Happily, the "meta" part of this meta-novel seems largely subdued. Just as happily, the hilarious and pointed asides about deconstructionists, postmodernists and other weirdos of 80s academia who "proved" that authors don't write their own books are barbs now missing their target, since I can see no evidence that readers bother to even buy postmodernist books.

Suspicion #1 confirmed: this was the last novel Fowles wrote
Suspicion #2 uncomfirmed: he was only middle-aged, not old
Suspicion #3 unnecessary: Was he (happily?) married at the time?

Between the Woods and the Water

Between the Woods and the Water - Patrick Leigh Fermor, Jan Morris I have to believe that Fermor's reputation as one of England's greatest writers must rest on many of his earlier books. Or maybe it's the the recommendation of lesser writers like Morris. This book gets three instead of fewer stars merely because 1) I'd recently passed through some of the same terrain 2) He told me something about my family history I never would have guessed, although I'd spent days in the same city bequeathed to Teutonic Knights, entirely unaware of its history.

I CAN see how his technique would become soothing or mysterious to readers who'd never seen precisely the same foreign lands. His writing is a singular collection of strange nouns, which become clunky and tedious unless one is instantly mesmerized by exotic locations and words. But when he describes the next city on the trip, Sibiu, which neither he nor I have really seen? Both of us become mesmerized.

The nice thing about his obsession with nouns is that you begin to notice an astonishing variety of cultures packed into quite a dense area of Europe. This he can accomplish because he whips back and forth among the castles of Austro-Hungarian archdukes, Jewish mountain homes, and island mosques. He also claims that the astonishing variety of costumes represent well-established, intricate hierarchies in each tribe's work life. Perhaps it is invaluable as a memoir of what was lost between the wars, aside from his dubious virginity and most of the notes and notebooks he'd sent or kept at the time. All of the costumes seem to have vanished by now, along with the water buffalo.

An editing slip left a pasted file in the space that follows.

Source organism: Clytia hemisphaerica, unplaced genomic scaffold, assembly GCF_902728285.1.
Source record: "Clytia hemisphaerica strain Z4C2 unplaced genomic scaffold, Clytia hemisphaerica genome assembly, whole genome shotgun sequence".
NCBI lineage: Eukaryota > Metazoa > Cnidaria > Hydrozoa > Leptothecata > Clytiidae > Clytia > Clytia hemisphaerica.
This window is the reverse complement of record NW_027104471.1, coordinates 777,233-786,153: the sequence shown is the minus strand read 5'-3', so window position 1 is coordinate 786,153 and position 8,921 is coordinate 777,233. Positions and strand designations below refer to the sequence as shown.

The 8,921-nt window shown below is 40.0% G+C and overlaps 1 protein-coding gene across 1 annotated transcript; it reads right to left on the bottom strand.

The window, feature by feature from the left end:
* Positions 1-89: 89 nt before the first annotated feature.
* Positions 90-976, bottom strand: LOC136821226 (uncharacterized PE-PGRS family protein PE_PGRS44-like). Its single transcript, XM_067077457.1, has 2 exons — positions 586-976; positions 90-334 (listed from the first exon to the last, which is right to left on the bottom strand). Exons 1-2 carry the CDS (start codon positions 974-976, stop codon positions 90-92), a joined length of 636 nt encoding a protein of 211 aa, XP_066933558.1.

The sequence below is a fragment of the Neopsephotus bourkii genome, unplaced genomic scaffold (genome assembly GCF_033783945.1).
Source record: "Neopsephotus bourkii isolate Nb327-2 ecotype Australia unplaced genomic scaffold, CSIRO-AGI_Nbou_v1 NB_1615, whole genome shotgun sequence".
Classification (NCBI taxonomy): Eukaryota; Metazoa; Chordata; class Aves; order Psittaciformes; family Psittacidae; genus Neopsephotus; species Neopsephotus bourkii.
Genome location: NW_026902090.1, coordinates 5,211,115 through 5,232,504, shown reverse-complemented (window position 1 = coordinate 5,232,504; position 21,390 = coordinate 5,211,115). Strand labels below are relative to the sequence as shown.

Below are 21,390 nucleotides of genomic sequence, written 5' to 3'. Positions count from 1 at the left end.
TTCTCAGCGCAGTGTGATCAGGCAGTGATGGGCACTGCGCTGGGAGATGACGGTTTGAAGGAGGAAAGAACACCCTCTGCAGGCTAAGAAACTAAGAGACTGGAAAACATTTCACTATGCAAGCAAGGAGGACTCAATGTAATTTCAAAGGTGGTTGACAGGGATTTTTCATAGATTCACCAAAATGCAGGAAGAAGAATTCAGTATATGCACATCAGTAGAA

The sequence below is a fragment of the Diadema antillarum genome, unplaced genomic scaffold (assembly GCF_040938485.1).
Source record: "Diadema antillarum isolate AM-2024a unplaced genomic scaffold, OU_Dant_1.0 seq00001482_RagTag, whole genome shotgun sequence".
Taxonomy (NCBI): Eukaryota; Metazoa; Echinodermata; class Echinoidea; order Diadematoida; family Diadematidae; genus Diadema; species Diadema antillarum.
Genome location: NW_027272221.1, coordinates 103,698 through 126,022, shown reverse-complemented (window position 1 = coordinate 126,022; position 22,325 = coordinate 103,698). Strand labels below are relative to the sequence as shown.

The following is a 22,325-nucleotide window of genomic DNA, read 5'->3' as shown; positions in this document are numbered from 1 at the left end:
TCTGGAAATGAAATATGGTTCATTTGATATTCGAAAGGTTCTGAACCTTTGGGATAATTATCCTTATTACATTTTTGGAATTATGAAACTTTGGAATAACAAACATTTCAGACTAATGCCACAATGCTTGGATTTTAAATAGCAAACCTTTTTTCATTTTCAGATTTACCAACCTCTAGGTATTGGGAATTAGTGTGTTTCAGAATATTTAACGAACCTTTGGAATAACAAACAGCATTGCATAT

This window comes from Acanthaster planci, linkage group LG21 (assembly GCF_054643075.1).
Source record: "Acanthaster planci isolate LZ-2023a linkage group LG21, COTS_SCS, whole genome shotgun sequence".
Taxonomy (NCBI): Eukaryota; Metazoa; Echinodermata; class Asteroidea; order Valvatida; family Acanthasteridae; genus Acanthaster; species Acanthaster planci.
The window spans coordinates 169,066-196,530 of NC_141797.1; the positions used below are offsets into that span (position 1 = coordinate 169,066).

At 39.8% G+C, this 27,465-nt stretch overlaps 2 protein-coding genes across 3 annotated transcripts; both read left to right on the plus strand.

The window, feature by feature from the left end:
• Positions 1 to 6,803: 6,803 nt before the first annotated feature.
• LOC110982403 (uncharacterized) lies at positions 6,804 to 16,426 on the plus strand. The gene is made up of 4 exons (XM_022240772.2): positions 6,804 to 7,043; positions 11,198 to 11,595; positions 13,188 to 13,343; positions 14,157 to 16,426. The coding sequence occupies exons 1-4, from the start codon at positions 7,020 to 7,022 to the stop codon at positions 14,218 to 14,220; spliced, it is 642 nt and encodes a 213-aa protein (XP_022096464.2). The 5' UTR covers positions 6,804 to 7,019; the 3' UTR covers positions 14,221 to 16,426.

I was going to say that this book works best as a history lesson, but in hindsight it seems that rivalries between mountain tribes and Austro-Hungarian or Rumanian royalty seem quite insignficant compared to two world wars and their aftermath. By no means have Romanians forgotten Vlad the Impaler, but I wonder if there's a point in dredging up bickering over Transylvania? Vlad conquered Ottoman forces, for example, but Turks still live quite openly in the population centers of Bucharest and Transylvaina.

Fermor never seems to touch much on conflict, including the world wars, although his writing is sometimes so elliptical it's hard to tell. I did make a special note to mention that his one page synopsis about the history of anti-semitism in Europe is one of the greatest, most balanced explanations I've ever seen.

But as memoir? He only expresses strong emotion about three things: the loss of his notebooks years after his travels, the loss of updates he sent to his mother, also years later, and the loss of Trajan's bridge, along with the strange rapids it once bridged and the last island refuge of ancient Turks, all of which happened when bordering countries created a lake between the Carpathian and Balkan mountains. None of that strong emotion shows up as regret for the host families lost in the war and other tragedies, or the melancholy joy of drinking strange liquor to gypsy music, or taking another man's wife deeper and deeper into the woods.